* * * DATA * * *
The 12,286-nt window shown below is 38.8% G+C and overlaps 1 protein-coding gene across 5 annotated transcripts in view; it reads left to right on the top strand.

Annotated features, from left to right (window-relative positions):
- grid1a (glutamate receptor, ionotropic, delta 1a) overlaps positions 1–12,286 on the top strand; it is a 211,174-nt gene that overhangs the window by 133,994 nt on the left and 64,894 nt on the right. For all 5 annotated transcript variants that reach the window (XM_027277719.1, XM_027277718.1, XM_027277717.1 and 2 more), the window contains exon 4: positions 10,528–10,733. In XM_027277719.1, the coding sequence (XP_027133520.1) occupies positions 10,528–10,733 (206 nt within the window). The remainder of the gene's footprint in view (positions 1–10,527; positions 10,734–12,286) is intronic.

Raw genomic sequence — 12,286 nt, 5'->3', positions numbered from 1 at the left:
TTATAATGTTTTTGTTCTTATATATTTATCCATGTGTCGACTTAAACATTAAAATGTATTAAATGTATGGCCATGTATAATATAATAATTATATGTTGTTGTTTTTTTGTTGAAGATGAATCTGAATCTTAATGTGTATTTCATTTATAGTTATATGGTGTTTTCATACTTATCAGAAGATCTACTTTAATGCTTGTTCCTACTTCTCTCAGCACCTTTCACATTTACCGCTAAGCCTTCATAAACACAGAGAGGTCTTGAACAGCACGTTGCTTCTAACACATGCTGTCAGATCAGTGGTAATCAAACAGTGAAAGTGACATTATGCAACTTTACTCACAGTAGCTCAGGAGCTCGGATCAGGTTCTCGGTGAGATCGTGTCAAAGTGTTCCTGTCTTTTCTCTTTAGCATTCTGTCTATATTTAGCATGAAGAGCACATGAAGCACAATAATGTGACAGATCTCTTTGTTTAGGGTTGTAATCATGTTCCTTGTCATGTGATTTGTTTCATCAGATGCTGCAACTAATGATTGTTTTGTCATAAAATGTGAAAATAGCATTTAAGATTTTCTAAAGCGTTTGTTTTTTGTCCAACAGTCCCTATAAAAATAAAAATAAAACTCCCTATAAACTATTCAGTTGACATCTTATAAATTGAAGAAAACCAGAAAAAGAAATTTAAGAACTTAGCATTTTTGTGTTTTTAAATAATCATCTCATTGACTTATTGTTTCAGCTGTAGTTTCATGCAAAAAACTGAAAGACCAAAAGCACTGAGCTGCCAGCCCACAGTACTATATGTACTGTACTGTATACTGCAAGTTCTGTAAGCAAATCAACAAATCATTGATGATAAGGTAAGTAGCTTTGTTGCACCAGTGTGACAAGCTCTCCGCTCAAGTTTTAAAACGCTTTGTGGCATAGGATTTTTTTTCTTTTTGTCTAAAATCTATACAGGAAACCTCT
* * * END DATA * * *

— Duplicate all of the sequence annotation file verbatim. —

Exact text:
The 12,286-nt window shown below is 38.8% G+C and overlaps 1 protein-coding gene across 5 annotated transcripts in view; it reads left to right on the top strand.

Annotated features, from left to right (window-relative positions):
- grid1a (glutamate receptor, ionotropic, delta 1a) overlaps positions 1–12,286 on the top strand; it is a 211,174-nt gene that overhangs the window by 133,994 nt on the left and 64,894 nt on the right. For all 5 annotated transcript variants that reach the window (XM_027277719.1, XM_027277718.1, XM_027277717.1 and 2 more), the window contains exon 4: positions 10,528–10,733. In XM_027277719.1, the coding sequence (XP_027133520.1) occupies positions 10,528–10,733 (206 nt within the window). The remainder of the gene's footprint in view (positions 1–10,527; positions 10,734–12,286) is intronic.

Raw genomic sequence — 12,286 nt, 5'->3', positions numbered from 1 at the left:
TTATAATGTTTTTGTTCTTATATATTTATCCATGTGTCGACTTAAACATTAAAATGTATTAAATGTATGGCCATGTATAATATAATAATTATATGTTGTTGTTTTTTTGTTGAAGATGAATCTGAATCTTAATGTGTATTTCATTTATAGTTATATGGTGTTTTCATACTTATCAGAAGATCTACTTTAATGCTTGTTCCTACTTCTCTCAGCACCTTTCACATTTACCGCTAAGCCTTCATAAACACAGAGAGGTCTTGAACAGCACGTTGCTTCTAACACATGCTGTCAGATCAGTGGTAATCAAACAGTGAAAGTGACATTATGCAACTTTACTCACAGTAGCTCAGGAGCTCGGATCAGGTTCTCGGTGAGATCGTGTCAAAGTGTTCCTGTCTTTTCTCTTTAGCATTCTGTCTATATTTAGCATGAAGAGCACATGAAGCACAATAATGTGACAGATCTCTTTGTTTAGGGTTGTAATCATGTTCCTTGTCATGTGATTTGTTTCATCAGATGCTGCAACTAATGATTGTTTTGTCATAAAATGTGAAAATAGCATTTAAGATTTTCTAAAGCGTTTGTTTTTTGTCCAACAGTCCCTATAAAAATAAAAATAAAACTCCCTATAAACTATTCAGTTGACATCTTATAAATTGAAGAAAACCAGAAAAAGAAATTTAAGAACTTAGCATTTTTGTGTTTTTAAATAATCATCTCATTGACTTATTGTTTCAGCTGTAGTTTCATGCAAAAAACTGAAAGACCAAAAGCACTGAGCTGCCAGCCCACAGTACTATATGTACTGTACTGTATACTGCAAGTTCTGTAAGCAAATCAACAAATCATTGATGATAAGGTAAGTAGCTTTGTTGCACCAGTGTGACAAGCTCTCCGCTCAAGTTTTAAAACGCTTTGTGGCATAGGATTTTTTTTCTTTTTGTCTAAAATCTATACAGGAAACCTCT